Other provisions and benefits 

The HEROES Act includes several additional economic relief provisions, including:

  • Close to $1 trillion in direct financial relief for state, local and tribal governments.
  • $75 billion for coronavirus testing and tracing.
  • Increased spending on Supplemental Nutrition Assistance Program (SNAP), Temporary Assistance for Needy Families (TANF), and Women, Infants, and Children (WIC).
  • Debt-collection relief.

The Complete Guide to Prioritizing Bills During COVID-19

Prioritize your bills

If you are one of the millions of Americans on furlough thanks to the coronavirus, you may be scrambling to cover your bills. Let’s take a look at what Freedom’s financial experts are advising so you can make an informed decision about your finances going forward.

Triage your bills

Freedom recommends putting your most basic needs, including food and shelter, before any other bills now. Make sure you can feed your family before using your limited resources for loan payments or credit card bills. Similarly, your family needs a place to live, so mortgage or rent payments should be next on your list.

Housing costs

In early March, the Federal Housing Finance Agency offered payment forbearance to homeowners affected by COVID-19, allowing them to suspend mortgage payments up to 12 months. These loans account for approximately 66 percent of all home loans in America. They will eventually need to be covered, though conditions for repayment vary by lender.

Speak to your lender about your options before making a decision.

If you’re a renter, be open with your landlord. They may be willing to work with you.

Paying for transportation

Missing an auto loan payment can mean risking repossession of your vehicle. This should put car payments next on your list of financial priorities. If meeting that monthly payment is impossible right now, it’s best to communicate with your lender and come up with a plan that is mutually agreeable to both parties.

Household bills

Utility and service bills should be paid on time each month, but for workers on furlough due to the coronavirus pandemic, these expenses may not even make it to their list of priorities.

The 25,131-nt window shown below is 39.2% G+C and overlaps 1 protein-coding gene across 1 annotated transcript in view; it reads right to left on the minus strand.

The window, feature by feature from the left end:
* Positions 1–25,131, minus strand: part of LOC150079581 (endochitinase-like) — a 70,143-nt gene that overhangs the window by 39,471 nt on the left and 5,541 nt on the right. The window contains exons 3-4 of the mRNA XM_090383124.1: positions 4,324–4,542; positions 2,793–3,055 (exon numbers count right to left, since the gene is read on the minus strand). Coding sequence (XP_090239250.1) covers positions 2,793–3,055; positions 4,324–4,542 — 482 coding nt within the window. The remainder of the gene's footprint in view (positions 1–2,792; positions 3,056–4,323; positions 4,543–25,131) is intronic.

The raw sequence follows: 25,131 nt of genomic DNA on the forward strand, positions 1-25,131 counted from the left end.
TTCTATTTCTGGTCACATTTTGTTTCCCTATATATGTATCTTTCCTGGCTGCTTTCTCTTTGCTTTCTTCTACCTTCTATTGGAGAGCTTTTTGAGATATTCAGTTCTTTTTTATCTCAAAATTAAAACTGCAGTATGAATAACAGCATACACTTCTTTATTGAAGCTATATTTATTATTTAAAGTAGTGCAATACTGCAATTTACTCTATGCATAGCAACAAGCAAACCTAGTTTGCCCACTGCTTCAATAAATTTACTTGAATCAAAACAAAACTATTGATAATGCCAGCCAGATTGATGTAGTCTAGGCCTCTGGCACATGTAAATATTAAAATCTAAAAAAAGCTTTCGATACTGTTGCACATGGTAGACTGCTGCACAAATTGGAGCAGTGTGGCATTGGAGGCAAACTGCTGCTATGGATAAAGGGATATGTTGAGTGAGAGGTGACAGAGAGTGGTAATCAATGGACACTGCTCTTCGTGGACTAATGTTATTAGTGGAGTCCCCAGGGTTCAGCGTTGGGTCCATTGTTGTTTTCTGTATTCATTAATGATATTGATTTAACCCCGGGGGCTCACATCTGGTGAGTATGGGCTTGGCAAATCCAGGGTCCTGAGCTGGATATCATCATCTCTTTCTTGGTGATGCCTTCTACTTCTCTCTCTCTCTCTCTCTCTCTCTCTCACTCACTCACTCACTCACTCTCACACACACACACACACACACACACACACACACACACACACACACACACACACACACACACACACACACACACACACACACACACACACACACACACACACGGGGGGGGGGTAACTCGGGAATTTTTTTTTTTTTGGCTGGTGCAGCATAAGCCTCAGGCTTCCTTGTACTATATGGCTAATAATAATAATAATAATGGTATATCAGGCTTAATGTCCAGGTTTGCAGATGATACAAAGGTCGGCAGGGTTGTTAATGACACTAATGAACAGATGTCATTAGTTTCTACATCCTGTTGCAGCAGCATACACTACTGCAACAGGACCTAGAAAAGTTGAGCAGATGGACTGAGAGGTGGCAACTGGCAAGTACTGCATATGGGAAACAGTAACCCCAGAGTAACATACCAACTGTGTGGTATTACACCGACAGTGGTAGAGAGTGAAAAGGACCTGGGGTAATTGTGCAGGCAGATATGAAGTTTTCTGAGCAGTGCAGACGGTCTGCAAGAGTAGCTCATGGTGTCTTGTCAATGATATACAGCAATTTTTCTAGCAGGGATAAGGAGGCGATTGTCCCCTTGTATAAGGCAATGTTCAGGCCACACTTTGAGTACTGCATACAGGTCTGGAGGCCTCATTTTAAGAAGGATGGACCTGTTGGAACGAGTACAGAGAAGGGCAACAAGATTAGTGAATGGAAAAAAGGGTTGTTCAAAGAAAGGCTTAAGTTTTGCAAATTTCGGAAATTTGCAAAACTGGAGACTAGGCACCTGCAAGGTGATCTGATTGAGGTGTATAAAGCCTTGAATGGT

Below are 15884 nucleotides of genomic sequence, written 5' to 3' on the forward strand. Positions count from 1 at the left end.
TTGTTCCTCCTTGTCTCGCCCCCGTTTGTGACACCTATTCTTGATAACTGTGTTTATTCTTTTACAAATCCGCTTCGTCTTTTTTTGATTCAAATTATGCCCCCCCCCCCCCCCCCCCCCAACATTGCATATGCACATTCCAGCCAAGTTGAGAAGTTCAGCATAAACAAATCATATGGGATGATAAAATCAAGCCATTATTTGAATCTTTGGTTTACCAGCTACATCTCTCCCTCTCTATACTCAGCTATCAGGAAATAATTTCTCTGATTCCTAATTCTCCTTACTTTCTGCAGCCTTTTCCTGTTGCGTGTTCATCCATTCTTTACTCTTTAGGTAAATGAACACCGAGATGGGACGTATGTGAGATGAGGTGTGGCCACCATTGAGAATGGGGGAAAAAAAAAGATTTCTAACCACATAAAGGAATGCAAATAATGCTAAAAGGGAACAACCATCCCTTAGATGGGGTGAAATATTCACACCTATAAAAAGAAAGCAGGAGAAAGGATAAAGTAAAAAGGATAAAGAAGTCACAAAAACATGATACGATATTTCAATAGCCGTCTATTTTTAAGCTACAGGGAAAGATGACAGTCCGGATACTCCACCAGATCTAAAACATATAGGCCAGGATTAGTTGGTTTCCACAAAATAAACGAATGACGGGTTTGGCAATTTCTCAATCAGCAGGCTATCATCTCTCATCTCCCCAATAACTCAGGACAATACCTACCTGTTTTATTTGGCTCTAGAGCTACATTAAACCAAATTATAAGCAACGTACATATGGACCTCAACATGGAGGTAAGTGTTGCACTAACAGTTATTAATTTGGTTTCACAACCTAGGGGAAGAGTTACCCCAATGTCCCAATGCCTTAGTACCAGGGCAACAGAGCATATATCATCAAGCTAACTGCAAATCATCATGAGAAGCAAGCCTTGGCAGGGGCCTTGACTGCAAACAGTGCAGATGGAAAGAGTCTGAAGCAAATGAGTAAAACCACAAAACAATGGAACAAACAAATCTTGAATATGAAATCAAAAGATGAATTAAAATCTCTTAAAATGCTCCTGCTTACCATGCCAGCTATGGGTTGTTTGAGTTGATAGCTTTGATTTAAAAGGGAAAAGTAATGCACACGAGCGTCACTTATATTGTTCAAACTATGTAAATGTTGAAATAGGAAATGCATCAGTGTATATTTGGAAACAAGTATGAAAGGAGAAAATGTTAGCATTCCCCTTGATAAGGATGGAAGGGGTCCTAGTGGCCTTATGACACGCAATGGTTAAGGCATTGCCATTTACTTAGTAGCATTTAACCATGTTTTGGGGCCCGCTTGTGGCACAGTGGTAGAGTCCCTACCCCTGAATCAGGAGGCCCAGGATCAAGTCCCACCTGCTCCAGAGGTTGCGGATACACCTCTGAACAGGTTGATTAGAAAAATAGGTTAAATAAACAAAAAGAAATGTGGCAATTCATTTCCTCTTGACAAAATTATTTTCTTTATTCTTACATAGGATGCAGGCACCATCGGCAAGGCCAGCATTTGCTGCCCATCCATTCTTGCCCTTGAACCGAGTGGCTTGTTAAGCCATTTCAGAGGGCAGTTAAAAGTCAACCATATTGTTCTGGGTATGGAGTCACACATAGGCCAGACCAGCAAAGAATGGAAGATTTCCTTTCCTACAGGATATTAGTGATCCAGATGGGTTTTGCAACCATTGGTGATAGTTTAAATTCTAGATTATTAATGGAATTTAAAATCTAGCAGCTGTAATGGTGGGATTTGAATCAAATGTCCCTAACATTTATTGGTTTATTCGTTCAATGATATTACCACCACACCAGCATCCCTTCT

Most states have outlawed utility shutoffs for now. Also, many providers are willing to work with their clients. Visit the websites of your providers or reach out to them by phone to see what kind of relief and financial considerations they’re offering consumers.

Unsecured debt

Unsecured debt includes credit cards, personal loans and any other loan that is not tied to a large asset. Struggling Americans can place these loans at the bottom of their list of financial priorities for now. At the same time, borrowers should know that missing out on a monthly loan payment can have a long-term negative impact on a credit score.

Here, too, consumers are advised to communicate with their lenders about their current financial realities. Credit card companies and lenders are often willing to extend payment deadlines, lower the APR on a line of credit or a loan, waive a late fee or occasionally allow consumers to skip a payment without penalty.

Freedom Federal Credit Union is committed to putting our members first, not shareholders, and helping you achieve your financial goals. Learn more at freedomfcu.org or call us 800-440-4120 to see how we can help.

Your Turn: How are you prioritizing your bills during the pandemic? Share your tips with us on Facebook, LinkedIn,Twitter, or Instagram.

 

Should I Buy a House During a Pandemic?

Buying a House During a PandemicQ: I’ve been planning to buy my first home this spring, and I’ve spent years preparing for this purchase. Now that the coronavirus has had a negative impact on the economy, I’m wondering if I should go through with my plans. Is it a good idea to buy a house during a pandemic?

A: The coronavirus outbreak that has swept through the world while wreaking havoc on the national and global economy has given rise to dozens of financial questions. The uncertainty that characterizes this time is confusing the average American and financial experts alike. No one can say when this pandemic will come to an end, or what kind of lasting impact it will have on the economy. Experts can only look at past economic crises and downturns to try to predict what the short-term and long-term financial future will look like in the United States.